Stable isotope data have made pivotal contributions to nearly every discipline of the physical and natural sciences. The isotopes held within organic and inorganic substrates integrate across broad spatial and temporal scales –– from individual organisms to the global geo-ecosphere and across ancient to contemporary timescales. While the pace of growth in the generation of isotopic data rivals that of genetics, the latter field is now driven by “omic”-based approaches based on large publicly accessible centralized databases that have produced ground-break discoveries. Yet no centralized database for stable isotope data exists, which has hindered the near boundless application of this tool to study processes at large spatio-temporal scales, including pressing questions about global change. The proposed project will bring together a multidisciplinary team of analytical experts and scientists who produce and interpret isotope data with database architects and website developers in a series of workshops that will culminate in the creation of an IsoBank, a web-accessible centralized database of stable isotope data that serves an interdisciplinary research and education community.
IsoBank will enable a diverse and rapidly growing scientific community to harness the advantages of big data analytics. At the same time, it will support and increase the efficiency of a wide range of existing isotope-based applications, which require reference data to support data interpretation. We envision that IsoBank will foster interactions across disciplines that speak a common chemical language and the fusion of diverse perspectives, a process that has resulted in some of the biggest and most creative advances in science. We anticipate that our project will catalyze the overdue conversation among disciplines regarding the standards that constitute sufficient isotope metadata, which is likely the reason why a centralized isotope database does not currently exist. IsoBank will enhance the standards for data quality assurance and control by creating a network among core isotope laboratories in the U.S. that are currently producing nearly a million new datapoints per year. Lastly, IsoBank is poised to address growing initiatives of publication and funding agencies for data accessibility and transparency.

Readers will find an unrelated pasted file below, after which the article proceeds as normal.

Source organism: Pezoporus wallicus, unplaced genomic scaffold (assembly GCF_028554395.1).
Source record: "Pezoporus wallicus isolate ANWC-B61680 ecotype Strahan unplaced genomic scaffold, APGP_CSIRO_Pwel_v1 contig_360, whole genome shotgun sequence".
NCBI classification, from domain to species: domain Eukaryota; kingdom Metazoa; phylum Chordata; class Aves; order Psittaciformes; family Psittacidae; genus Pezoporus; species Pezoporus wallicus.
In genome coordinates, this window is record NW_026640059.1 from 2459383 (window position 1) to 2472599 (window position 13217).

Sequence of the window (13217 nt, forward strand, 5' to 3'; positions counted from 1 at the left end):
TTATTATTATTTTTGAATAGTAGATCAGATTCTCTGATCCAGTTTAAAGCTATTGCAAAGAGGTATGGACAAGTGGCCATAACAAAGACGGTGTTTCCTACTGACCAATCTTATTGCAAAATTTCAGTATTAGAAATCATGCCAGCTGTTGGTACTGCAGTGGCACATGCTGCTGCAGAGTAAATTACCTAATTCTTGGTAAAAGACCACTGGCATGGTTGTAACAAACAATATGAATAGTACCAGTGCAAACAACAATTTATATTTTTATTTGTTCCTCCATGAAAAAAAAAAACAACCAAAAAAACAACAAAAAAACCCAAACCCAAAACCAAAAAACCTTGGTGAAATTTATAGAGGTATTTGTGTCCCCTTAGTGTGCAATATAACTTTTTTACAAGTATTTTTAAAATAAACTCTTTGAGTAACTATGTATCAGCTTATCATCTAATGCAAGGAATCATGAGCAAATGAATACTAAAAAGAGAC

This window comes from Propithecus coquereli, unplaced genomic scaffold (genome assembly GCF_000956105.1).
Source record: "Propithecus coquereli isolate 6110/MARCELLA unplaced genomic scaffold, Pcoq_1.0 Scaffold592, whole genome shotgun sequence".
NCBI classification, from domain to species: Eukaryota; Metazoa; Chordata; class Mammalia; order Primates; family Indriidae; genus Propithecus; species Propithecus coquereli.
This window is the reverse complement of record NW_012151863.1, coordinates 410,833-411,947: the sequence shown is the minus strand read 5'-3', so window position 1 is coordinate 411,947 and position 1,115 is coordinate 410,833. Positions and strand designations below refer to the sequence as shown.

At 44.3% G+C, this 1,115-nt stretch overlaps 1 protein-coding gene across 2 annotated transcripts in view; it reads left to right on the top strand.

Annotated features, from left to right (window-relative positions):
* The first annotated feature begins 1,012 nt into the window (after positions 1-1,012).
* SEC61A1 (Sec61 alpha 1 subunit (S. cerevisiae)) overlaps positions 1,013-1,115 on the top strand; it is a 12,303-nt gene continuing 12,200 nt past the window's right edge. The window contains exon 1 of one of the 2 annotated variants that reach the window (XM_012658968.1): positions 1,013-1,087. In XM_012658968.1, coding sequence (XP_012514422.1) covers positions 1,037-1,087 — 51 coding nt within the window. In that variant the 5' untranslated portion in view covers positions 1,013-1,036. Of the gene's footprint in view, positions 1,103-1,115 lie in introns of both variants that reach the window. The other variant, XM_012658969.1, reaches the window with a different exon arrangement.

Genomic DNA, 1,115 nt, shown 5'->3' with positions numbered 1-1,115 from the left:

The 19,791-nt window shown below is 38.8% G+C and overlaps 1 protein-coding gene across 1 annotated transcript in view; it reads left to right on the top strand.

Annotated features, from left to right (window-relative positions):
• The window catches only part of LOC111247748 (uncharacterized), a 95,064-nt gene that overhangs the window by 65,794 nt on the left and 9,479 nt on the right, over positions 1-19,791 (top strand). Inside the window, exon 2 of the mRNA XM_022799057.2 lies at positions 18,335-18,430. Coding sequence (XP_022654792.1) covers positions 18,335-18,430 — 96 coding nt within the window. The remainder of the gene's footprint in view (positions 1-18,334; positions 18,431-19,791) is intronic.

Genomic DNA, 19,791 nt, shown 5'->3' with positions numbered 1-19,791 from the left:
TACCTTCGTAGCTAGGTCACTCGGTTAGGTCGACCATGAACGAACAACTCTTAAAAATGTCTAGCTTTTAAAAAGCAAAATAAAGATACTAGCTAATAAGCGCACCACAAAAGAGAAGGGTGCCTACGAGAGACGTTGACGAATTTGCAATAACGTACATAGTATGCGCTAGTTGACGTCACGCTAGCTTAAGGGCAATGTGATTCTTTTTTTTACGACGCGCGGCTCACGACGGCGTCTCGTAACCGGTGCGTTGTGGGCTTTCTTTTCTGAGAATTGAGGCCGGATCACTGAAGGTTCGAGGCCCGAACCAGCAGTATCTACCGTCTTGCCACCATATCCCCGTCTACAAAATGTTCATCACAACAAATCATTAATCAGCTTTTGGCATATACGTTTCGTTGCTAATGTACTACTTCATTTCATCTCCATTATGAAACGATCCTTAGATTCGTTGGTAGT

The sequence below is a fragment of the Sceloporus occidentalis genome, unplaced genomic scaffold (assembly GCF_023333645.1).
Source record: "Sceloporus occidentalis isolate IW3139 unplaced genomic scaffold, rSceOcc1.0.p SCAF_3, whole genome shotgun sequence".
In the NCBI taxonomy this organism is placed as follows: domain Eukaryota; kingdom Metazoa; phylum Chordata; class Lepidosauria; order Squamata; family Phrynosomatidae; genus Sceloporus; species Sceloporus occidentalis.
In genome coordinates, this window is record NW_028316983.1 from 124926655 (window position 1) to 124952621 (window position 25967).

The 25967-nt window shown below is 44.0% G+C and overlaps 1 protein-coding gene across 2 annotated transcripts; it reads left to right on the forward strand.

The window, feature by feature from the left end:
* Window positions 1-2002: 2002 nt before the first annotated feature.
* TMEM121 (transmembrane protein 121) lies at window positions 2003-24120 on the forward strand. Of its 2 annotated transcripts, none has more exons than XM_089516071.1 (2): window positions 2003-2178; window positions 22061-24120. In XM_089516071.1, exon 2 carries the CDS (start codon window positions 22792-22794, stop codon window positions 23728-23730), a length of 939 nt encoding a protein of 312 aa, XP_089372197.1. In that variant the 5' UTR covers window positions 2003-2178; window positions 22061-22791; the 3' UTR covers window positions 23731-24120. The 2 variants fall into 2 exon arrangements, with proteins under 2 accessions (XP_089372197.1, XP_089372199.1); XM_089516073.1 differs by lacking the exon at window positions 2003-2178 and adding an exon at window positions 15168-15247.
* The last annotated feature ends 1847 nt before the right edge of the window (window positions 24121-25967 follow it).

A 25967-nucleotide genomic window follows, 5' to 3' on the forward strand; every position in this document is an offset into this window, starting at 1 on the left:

Demographic data such as reproductive status and age-at-maturity of sea turtles have been underscored as key requirements for management and are essential for improving monitoring and management of ESA-listed sea turtle stocks. Whereas unequivocal determination of a sea turtle’s reproductive status typically comes from gonadal examination (via laparoscopy) and in some cases hormonal analysis, insight about age-at-maturity is more elusive and has required skeletochronology of humerus bones from deceased individuals and genetic tagging of live turtles over many years at nesting beaches. Considering the logistical challenges and invasive methods for determining reproductive status, establishing a less invasive blood-based technique would be a game changer for sea turtle demographic study. Likewise, age-at-maturity has been estimated for some sea turtle populations, but the results have often differed depending on the techniques used Clearly, there is a need for an unequivocal method for determining this ‘Holy Grail’ of sea turtle demographic parameters.
Recent work done by M.Sc. student Laura Pages Barcelo indicates that hydrogen isotope (δ2H) analysis of sea turtle blood plasma may provide a viable method for establishing reproductive status. Blood plasma collected from adult females had significantly lower δ2H values and [H] than juvenile captive green sea turtles. This is pattern is likely driven by difference in lipid concentration in circulating blood of adult females versus juveniles, as lipids have lower δ2H values relative to associated proteins because of a large isotopic discrimination during the formation of acetyl CoA from pyruvate. The higher concentration of free lipids in plasma is presumably associated with egg production, as females mobilize endogenous lipid stores prior to and during the nesting season to help with yolk deposition. We are applying this approach to two wild green sea turtle populations in the Pacific Ocean. Our project has two specific objectives: (1) conduct δ2H analysis of blood plasma and laparoscopy on the same individuals collected from sites in the mainland Hawaiian islands; (2) measure δ2H values in bone powder collected from humerus known-age growth layers (determined via skeletochronology) to determine (a) if this tissue presents age-related patterns in δ2H and hydrogen concentration [H] similar to plasma, and (b) what the size- and age-at-maturity is of each turtle, for males and females, based on multiple independent lines of evidence, including annuli spacing, and ontogenetic shifts in δ2H and [H]. This will be conducted on bones from green turtles stranded in southern California.